My paperwork is done. I’m all set and ready to check out. There will be no indecision, no fighting, no second guessing, and no confusion in 30 or 40 years when I’m done on this planet.
Until then, it’s full steam ahead!
“There’s good news and there’s bad news…”
So which would you ask for first?
When confronted with that scenario in the cardiologist’s office, I went straight for the jugular. Give me the “bad news” first. And then I lapsed into such a deep shock at that first “results” appointment, I didn’t have the presence of mind to grasp, and even celebrate, all the good news. And there was plenty.
Yes, yes, I’m soon to be having open heart surgery to remove a tumor in my right atrial. A tumor I was “most likely born with” but has now grown to become a nuisance that must be removed. Definitely a case of “ignorance is bliss,” I was going merrily along, living my life, unaware that this tumor… polyp… ugly muffin top… call it what you will, was on the verge of turning me into a blithering puddle of senseless babble, all of which starts with “WHAT IF?”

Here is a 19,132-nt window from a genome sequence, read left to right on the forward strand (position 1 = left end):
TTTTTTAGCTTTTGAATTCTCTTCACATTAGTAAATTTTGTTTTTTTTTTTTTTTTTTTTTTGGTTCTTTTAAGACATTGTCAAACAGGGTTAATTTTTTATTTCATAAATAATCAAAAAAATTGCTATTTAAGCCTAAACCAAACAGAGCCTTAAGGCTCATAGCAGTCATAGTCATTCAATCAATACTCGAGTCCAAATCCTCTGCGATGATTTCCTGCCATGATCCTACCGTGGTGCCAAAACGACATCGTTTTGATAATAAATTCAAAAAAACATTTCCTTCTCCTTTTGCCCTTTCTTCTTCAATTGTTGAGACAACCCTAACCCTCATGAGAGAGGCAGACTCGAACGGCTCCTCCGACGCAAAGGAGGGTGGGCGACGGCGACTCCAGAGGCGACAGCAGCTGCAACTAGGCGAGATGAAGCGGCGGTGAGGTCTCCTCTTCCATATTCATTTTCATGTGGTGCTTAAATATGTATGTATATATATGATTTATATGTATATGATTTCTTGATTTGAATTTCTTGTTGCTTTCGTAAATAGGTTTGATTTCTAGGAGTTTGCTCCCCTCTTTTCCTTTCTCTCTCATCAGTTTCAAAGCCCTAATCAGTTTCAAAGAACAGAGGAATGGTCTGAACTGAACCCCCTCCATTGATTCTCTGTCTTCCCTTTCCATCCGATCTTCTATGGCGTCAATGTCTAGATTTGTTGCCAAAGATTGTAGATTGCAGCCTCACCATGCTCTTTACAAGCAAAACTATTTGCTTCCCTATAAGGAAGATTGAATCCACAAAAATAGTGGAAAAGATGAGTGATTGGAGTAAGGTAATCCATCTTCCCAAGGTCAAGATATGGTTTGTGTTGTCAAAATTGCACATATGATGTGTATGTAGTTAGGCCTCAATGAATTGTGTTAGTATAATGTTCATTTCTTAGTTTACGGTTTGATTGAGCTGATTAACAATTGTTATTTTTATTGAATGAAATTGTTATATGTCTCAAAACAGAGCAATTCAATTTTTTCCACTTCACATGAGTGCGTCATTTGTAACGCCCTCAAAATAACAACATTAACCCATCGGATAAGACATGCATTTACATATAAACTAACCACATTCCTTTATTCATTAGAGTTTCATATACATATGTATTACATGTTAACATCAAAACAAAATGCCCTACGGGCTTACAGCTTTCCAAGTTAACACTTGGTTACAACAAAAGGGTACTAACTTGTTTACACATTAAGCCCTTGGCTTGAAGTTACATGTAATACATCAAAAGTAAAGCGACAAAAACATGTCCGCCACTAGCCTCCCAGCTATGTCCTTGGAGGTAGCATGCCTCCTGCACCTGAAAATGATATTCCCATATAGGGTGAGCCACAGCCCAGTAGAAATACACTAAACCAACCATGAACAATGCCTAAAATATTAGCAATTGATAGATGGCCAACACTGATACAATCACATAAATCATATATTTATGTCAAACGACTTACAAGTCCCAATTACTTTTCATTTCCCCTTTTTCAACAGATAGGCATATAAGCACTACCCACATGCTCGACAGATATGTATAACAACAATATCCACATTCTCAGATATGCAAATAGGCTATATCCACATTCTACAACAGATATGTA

All that aside, the “GOOD NEWS,” now that I have taken a step back and a deep breath to assist me in hearing more acutely, is this:
So would you just look at all those positives?? Other than an errant myxoma, my heart’s in pretty darn good shape, and taking out the little bugger will be a lot like taking out a gall bladder… except for the lengthier recovery time. They’ll take it out, I’ll mend, and then I’ll go on with my life even better than before.
That’s the plan, and I’m sticking to it.
“So tell me again—” I asked the cardiologist. “Just how big is the myxoma?”